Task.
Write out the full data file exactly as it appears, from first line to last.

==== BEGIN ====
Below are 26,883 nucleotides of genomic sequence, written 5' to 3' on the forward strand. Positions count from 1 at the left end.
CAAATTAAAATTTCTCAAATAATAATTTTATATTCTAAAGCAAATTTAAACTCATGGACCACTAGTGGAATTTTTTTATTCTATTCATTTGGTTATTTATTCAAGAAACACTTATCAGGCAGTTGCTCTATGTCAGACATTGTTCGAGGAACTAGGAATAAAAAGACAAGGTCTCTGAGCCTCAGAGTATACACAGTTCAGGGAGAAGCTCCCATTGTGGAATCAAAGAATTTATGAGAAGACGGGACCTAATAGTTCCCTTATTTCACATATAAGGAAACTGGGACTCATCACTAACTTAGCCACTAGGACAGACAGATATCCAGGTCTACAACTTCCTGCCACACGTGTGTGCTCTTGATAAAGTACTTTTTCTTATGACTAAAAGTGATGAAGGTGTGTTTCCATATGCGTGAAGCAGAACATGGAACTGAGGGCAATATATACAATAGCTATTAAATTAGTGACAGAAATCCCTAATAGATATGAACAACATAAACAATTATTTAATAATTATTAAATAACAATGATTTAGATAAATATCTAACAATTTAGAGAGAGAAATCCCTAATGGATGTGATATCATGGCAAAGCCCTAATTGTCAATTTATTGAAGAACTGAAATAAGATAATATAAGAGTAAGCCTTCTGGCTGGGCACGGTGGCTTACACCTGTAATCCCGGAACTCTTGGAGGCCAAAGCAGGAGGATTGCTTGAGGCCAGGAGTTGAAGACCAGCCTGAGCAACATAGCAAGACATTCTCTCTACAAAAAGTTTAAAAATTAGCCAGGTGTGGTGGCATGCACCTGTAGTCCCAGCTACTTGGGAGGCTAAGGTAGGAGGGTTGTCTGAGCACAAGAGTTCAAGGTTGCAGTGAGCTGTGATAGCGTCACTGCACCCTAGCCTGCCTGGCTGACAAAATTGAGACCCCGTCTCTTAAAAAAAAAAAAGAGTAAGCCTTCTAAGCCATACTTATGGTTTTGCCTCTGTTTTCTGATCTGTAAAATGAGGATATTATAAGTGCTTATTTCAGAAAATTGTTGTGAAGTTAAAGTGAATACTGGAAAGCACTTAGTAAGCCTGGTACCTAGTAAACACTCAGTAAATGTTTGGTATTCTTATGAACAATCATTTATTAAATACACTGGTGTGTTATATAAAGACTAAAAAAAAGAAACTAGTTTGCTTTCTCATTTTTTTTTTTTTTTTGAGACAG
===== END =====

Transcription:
Below are 26,883 nucleotides of genomic sequence, written 5' to 3' on the forward strand. Positions count from 1 at the left end.
CAAATTAAAATTTCTCAAATAATAATTTTATATTCTAAAGCAAATTTAAACTCATGGACCACTAGTGGAATTTTTTTATTCTATTCATTTGGTTATTTATTCAAGAAACACTTATCAGGCAGTTGCTCTATGTCAGACATTGTTCGAGGAACTAGGAATAAAAAGACAAGGTCTCTGAGCCTCAGAGTATACACAGTTCAGGGAGAAGCTCCCATTGTGGAATCAAAGAATTTATGAGAAGACGGGACCTAATAGTTCCCTTATTTCACATATAAGGAAACTGGGACTCATCACTAACTTAGCCACTAGGACAGACAGATATCCAGGTCTACAACTTCCTGCCACACGTGTGTGCTCTTGATAAAGTACTTTTTCTTATGACTAAAAGTGATGAAGGTGTGTTTCCATATGCGTGAAGCAGAACATGGAACTGAGGGCAATATATACAATAGCTATTAAATTAGTGACAGAAATCCCTAATAGATATGAACAACATAAACAATTATTTAATAATTATTAAATAACAATGATTTAGATAAATATCTAACAATTTAGAGAGAGAAATCCCTAATGGATGTGATATCATGGCAAAGCCCTAATTGTCAATTTATTGAAGAACTGAAATAAGATAATATAAGAGTAAGCCTTCTGGCTGGGCACGGTGGCTTACACCTGTAATCCCGGAACTCTTGGAGGCCAAAGCAGGAGGATTGCTTGAGGCCAGGAGTTGAAGACCAGCCTGAGCAACATAGCAAGACATTCTCTCTACAAAAAGTTTAAAAATTAGCCAGGTGTGGTGGCATGCACCTGTAGTCCCAGCTACTTGGGAGGCTAAGGTAGGAGGGTTGTCTGAGCACAAGAGTTCAAGGTTGCAGTGAGCTGTGATAGCGTCACTGCACCCTAGCCTGCCTGGCTGACAAAATTGAGACCCCGTCTCTTAAAAAAAAAAAAGAGTAAGCCTTCTAAGCCATACTTATGGTTTTGCCTCTGTTTTCTGATCTGTAAAATGAGGATATTATAAGTGCTTATTTCAGAAAATTGTTGTGAAGTTAAAGTGAATACTGGAAAGCACTTAGTAAGCCTGGTACCTAGTAAACACTCAGTAAATGTTTGGTATTCTTATGAACAATCATTTATTAAATACACTGGTGTGTTATATAAAGACTAAAAAAAAGAAACTAGTTTGCTTTCTCATTTTTTTTTTTTTTTTGAGACAG